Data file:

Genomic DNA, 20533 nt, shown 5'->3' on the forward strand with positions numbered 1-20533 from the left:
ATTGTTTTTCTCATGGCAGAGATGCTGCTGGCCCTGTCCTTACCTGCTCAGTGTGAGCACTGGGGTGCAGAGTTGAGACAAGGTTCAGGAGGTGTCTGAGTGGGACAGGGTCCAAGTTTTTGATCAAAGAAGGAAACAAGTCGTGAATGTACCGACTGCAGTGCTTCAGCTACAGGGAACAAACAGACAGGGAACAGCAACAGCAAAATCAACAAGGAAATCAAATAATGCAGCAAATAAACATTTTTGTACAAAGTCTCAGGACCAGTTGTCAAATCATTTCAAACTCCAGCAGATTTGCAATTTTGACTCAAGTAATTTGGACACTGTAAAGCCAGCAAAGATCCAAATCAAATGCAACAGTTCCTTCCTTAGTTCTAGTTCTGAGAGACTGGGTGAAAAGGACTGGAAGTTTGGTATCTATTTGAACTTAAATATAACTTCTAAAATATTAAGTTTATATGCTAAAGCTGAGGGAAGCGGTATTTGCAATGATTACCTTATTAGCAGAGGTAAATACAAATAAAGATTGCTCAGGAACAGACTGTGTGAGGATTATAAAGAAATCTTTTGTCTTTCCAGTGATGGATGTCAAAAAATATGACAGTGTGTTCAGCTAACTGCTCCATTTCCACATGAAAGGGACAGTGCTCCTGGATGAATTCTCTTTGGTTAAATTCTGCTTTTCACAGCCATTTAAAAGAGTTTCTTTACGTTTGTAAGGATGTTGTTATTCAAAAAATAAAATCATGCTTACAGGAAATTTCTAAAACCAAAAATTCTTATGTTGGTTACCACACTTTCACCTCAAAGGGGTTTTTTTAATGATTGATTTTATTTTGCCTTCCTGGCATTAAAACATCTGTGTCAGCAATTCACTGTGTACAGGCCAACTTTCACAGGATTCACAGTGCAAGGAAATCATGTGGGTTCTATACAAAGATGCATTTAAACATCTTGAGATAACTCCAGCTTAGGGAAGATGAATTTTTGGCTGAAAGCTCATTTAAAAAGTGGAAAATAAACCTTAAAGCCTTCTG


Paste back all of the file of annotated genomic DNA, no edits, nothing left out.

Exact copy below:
Genomic DNA, 20533 nt, shown 5'->3' on the forward strand with positions numbered 1-20533 from the left:
ATTGTTTTTCTCATGGCAGAGATGCTGCTGGCCCTGTCCTTACCTGCTCAGTGTGAGCACTGGGGTGCAGAGTTGAGACAAGGTTCAGGAGGTGTCTGAGTGGGACAGGGTCCAAGTTTTTGATCAAAGAAGGAAACAAGTCGTGAATGTACCGACTGCAGTGCTTCAGCTACAGGGAACAAACAGACAGGGAACAGCAACAGCAAAATCAACAAGGAAATCAAATAATGCAGCAAATAAACATTTTTGTACAAAGTCTCAGGACCAGTTGTCAAATCATTTCAAACTCCAGCAGATTTGCAATTTTGACTCAAGTAATTTGGACACTGTAAAGCCAGCAAAGATCCAAATCAAATGCAACAGTTCCTTCCTTAGTTCTAGTTCTGAGAGACTGGGTGAAAAGGACTGGAAGTTTGGTATCTATTTGAACTTAAATATAACTTCTAAAATATTAAGTTTATATGCTAAAGCTGAGGGAAGCGGTATTTGCAATGATTACCTTATTAGCAGAGGTAAATACAAATAAAGATTGCTCAGGAACAGACTGTGTGAGGATTATAAAGAAATCTTTTGTCTTTCCAGTGATGGATGTCAAAAAATATGACAGTGTGTTCAGCTAACTGCTCCATTTCCACATGAAAGGGACAGTGCTCCTGGATGAATTCTCTTTGGTTAAATTCTGCTTTTCACAGCCATTTAAAAGAGTTTCTTTACGTTTGTAAGGATGTTGTTATTCAAAAAATAAAATCATGCTTACAGGAAATTTCTAAAACCAAAAATTCTTATGTTGGTTACCACACTTTCACCTCAAAGGGGTTTTTTTAATGATTGATTTTATTTTGCCTTCCTGGCATTAAAACATCTGTGTCAGCAATTCACTGTGTACAGGCCAACTTTCACAGGATTCACAGTGCAAGGAAATCATGTGGGTTCTATACAAAGATGCATTTAAACATCTTGAGATAACTCCAGCTTAGGGAAGATGAATTTTTGGCTGAAAGCTCATTTAAAAAGTGGAAAATAAACCTTAAAGCCTTCTG